Cass, meanwhile studied in London where he encountered bassist Cahlane, a larger than life figure toting a salmon pink electric bass and matching trousers - not a combination that’s seen very often on the streets of Abergavenny! Cahlane proved to be an extrovert performer whose technical skill, propulsive grooves and good humour added much to the music and to the success of the evening. He rumbled away effectively on “Innocent” as singer Cass also stepped up to the plate with a sharp and tasty rock guitar solo.

Skilton brought The Cat Empire’s witty “Fishies” to the group, a song that made a big impression on the occasion of the Atzmon concert. The Aussie band’s barbed and clever lyrics were enhanced by the blazing trumpet playing of the talented Sam Pierce. 

New song “Nothing Real” featured the instrumental talents of Cass and Skilton and was followed by the rock riffing and reverb of “Ready Now”, the hook laden final number on the band’s newly released EP.
Introduced by Carlane at the bass “Fine Lines” was inspired by Cass’s recent trip to Amsterdam and featured a pithy solo from Skilton’s soprano over Cahlane’s ska like grooves.

It was then the turn of Brown to kick off “Rescuing Again”, another tune that had been well received at the group’s previous BMJ performance. Here the twin horns of Skilton and Pearce coalesced with admirable precision to add extra impact to an already hook laden tune.

Skilton’s soprano bookended Bonamassa’s dramatic blues “Asking Around For You”  as eighteen year old Pierce wrung blue notes from his trumpet with the poise of a veteran. The song also provided one of Cass’ strongest vocal performances plus a correspondingly powerful blues drenched guitar solo.

New song “Lullaby” was rather more funky than the title might have suggested with Cahlane slipping into ska mode again and Pierce taking the instrumental honours on the trumpet.  “Forever Girl”, the middle track on the EP ,represented another dip into the band’s established repertoire and had previously been performed at the Atzmon show.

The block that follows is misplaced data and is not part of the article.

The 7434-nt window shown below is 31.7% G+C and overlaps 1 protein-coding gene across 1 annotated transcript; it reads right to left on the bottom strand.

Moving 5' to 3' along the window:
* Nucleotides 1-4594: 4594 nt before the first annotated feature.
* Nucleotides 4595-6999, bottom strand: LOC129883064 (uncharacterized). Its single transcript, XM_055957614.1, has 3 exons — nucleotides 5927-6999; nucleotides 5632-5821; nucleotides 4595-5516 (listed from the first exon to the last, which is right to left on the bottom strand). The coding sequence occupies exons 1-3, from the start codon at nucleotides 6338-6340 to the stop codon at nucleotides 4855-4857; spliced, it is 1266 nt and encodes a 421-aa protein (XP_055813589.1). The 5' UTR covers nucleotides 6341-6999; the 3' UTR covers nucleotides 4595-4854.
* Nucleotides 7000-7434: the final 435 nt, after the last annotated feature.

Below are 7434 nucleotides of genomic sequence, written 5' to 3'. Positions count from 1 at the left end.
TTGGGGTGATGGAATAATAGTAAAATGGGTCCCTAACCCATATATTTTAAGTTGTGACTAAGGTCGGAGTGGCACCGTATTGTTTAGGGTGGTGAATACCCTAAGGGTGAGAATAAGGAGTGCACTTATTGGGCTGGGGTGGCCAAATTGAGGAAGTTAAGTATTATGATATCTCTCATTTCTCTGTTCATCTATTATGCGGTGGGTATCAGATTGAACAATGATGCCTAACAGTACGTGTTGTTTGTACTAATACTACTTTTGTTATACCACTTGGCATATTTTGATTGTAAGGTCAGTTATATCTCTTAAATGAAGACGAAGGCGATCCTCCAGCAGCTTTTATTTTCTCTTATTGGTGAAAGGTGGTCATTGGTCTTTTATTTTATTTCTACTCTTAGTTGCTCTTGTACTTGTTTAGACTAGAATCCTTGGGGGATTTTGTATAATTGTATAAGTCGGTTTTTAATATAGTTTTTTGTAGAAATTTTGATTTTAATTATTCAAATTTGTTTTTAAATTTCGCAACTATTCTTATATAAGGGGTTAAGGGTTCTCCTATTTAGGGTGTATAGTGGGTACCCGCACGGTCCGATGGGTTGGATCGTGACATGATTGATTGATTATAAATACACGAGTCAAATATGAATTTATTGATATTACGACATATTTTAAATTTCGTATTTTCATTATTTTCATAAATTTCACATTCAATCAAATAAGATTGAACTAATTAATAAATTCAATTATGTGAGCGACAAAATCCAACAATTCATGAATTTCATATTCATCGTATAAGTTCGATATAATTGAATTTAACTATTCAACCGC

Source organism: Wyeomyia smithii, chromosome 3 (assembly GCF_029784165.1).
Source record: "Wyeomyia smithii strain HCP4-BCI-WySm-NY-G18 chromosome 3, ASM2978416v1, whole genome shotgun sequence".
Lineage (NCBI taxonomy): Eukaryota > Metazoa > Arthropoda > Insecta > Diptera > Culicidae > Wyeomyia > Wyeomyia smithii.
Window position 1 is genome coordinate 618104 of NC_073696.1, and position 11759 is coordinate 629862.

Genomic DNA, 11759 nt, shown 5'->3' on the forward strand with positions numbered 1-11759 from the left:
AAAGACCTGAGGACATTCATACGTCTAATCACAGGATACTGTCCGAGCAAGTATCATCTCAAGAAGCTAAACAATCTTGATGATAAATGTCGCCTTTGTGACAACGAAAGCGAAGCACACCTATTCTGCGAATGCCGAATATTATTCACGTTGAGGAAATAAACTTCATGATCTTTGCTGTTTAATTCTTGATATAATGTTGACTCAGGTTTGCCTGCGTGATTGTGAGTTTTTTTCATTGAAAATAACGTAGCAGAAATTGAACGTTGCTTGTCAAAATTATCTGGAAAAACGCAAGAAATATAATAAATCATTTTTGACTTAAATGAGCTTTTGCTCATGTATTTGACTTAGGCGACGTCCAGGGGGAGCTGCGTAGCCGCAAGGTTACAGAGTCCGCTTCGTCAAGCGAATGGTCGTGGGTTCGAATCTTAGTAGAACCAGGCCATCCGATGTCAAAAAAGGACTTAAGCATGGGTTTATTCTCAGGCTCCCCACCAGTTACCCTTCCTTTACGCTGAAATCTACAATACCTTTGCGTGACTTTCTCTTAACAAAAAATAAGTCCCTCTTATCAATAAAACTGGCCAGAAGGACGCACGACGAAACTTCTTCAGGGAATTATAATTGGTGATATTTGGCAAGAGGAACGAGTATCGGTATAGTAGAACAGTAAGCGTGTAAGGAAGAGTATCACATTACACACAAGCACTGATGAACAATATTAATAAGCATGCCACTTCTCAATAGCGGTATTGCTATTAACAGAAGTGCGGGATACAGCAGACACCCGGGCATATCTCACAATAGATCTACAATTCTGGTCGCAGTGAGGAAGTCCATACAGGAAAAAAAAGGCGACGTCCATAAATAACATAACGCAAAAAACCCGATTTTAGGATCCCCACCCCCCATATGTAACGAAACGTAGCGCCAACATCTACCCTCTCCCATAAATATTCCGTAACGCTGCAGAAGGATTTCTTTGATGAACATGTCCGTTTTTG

“Lost Again” had also been played at the band’s previous appearance and this concluded a highly accomplished set with the instrumental honours shared between Cass and Skilton. This also seems a good time to mention that the pair also host a monthly open mic night under the Black Mountain Jazz banner at The Swan. Details at

Martha’s father, BMJ promoter Mike Skilton coaxed the group back to the stage for an encore of “Running Blind”, a tune inspired by the Dave Matthews Band, which saw Cass abandoning his electric for an acoustic guitar. The band revealed a sense of showmanship with an ending that involved the instrumentalists trading breaks, including features for bass and drums, as Cass acknowledged his colleagues a final time.

I was impressed by this second sighting of Ruby Rose. This is a young band with a good deal of potential, both musically and commercially. In Cass they have an accomplished songwriter who has absorbed a number of influences to come up with an interesting hybrid of his own. Skilton is a quality instrumentalist who has been performing in public since her teenage years and in Brown and Pierce, both only eighteen, they have two exceptional young talents. Brown is a seriously good drummer who is due to study music in Manchester, birthplace of the Beats & Pieces Big Band, Pierce is bound for the Royal Academy of Music in London. With this in mind let’s hope Cass and Skilton can keep the group together.